There are no rocks, no minerals, and unless there are buried mastodons, there are no fossils. But that does not mean that Zurich Bog is not an interesting place for a retired geologist to spend a few hours while remaining near home during this summer of social distancing. The small protected wetland preserve is just 8 miles north of Newark and 7 miles south of Sodus, almost smack in the middle of Wayne County, New York. Continue reading
The global pandemic has all of us re-thinking our daily lives. I had to cancel (or at best postpone) a May trip to collect sands from New England beaches. With my time at home, I chose to walk about my neighborhood. While doing this I was always alert to opportunities to collect sand. They would certainly not be as exotic as Cape Cod or the creeks in the Berkshires of western MA, but perhaps they could still be interesting.
One location I wanted to sample was in a small town park close to my home which contained a nice half-mile trail through the woods. My home sits atop glacial lake sediments (or dunes created when the glacial lake emptied). I have dug for fine sand there (Sand Times, vol 1 #1, pg. 2). The surface geology map of western NY suggests this park might be outside the lake boundaries. Might the sand there be different? Continue reading
Almost anywhere we wander in New York, we are apt to encounter glacial erratics, rocks that were transported to their current locations by the great sheets of ice that covered the state as recently as 10,000 years ago. Typically we just step over, or walk around, these aberrant rocks. That is, unless we trip on them, in which case we curse their existence before we move on. Farmers detest them too, but will use them to build stone walls or cobblestone barns. Once in a while we might notice something interesting in them and stop to smack them with our hammers or mauls. Typically they resist such actions, providing us a reason to detest them even more.
But there are some really famous glacial erratic boulders in the world. Some are famous for their size, others for their location. Perhaps you have a favorite one? I’ve selected a few to highlight.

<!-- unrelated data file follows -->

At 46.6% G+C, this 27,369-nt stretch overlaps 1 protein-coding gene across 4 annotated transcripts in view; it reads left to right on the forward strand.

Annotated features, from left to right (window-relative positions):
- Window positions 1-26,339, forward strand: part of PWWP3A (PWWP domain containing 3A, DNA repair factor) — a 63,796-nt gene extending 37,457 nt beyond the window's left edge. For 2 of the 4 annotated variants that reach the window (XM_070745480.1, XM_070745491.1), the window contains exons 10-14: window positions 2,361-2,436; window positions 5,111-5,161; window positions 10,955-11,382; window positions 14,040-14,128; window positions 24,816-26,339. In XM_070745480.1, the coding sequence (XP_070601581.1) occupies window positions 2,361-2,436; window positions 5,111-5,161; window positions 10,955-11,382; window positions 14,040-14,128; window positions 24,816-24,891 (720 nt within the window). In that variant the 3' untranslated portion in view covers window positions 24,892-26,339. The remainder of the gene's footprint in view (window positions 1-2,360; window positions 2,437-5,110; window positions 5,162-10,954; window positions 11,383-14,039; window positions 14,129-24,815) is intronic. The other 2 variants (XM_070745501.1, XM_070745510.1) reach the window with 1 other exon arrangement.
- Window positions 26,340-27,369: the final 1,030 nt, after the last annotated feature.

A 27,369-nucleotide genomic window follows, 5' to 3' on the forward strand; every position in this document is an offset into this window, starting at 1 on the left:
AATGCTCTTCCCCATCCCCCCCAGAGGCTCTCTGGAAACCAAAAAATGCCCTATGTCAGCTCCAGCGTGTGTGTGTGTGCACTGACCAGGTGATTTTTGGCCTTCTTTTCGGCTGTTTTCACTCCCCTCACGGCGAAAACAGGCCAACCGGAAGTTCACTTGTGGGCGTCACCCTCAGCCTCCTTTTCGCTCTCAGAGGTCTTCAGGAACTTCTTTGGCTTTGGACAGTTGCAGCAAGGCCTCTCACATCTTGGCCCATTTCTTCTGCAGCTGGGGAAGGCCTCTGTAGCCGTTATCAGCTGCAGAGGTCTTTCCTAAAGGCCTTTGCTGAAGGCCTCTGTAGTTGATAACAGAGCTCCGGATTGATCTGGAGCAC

About 15,000 years ago the final of four glacial advances stopped in central Connecticut and a large end moraine was established. As the glacier retreated a large lake formed in what would become the Connecticut River Valley. Varved (seasonal) clay/silt layers were deposited. Debris (fossils, sticks, leaves, etc.) carried in with the clay/silt became nucleation points for calcite cementation and concretions grew in the clays. These unique concretions are now being exposed by erosion. The locals call them “Fairy Stones” or “Mud Babies”.
Published in the June 2016 WCGMC Newsletter
All of us who live or travel in Wayne County in western New York State know it is easier to travel north-south than east-west. Most of us know that is due to the elongated hills called drumlins that cover much of the region. And we also know that those geomorphological features were formed by the continental glaciation that covered western New York with ice a mile thick until their final retreat 12,000 years ago.
BUT, did you know that until very recently, glacial geologists could not agree on exactly how these elongated parallel hills came into existence. It was known that the drumlin fields were aligned with the glacial flow and retreat, but it was unclear whether they represent debris built up progressively during glacial advance and retreat or whether they were sculpted out of older sediment from previous glacial deposits. The debate has raged for over 150 years.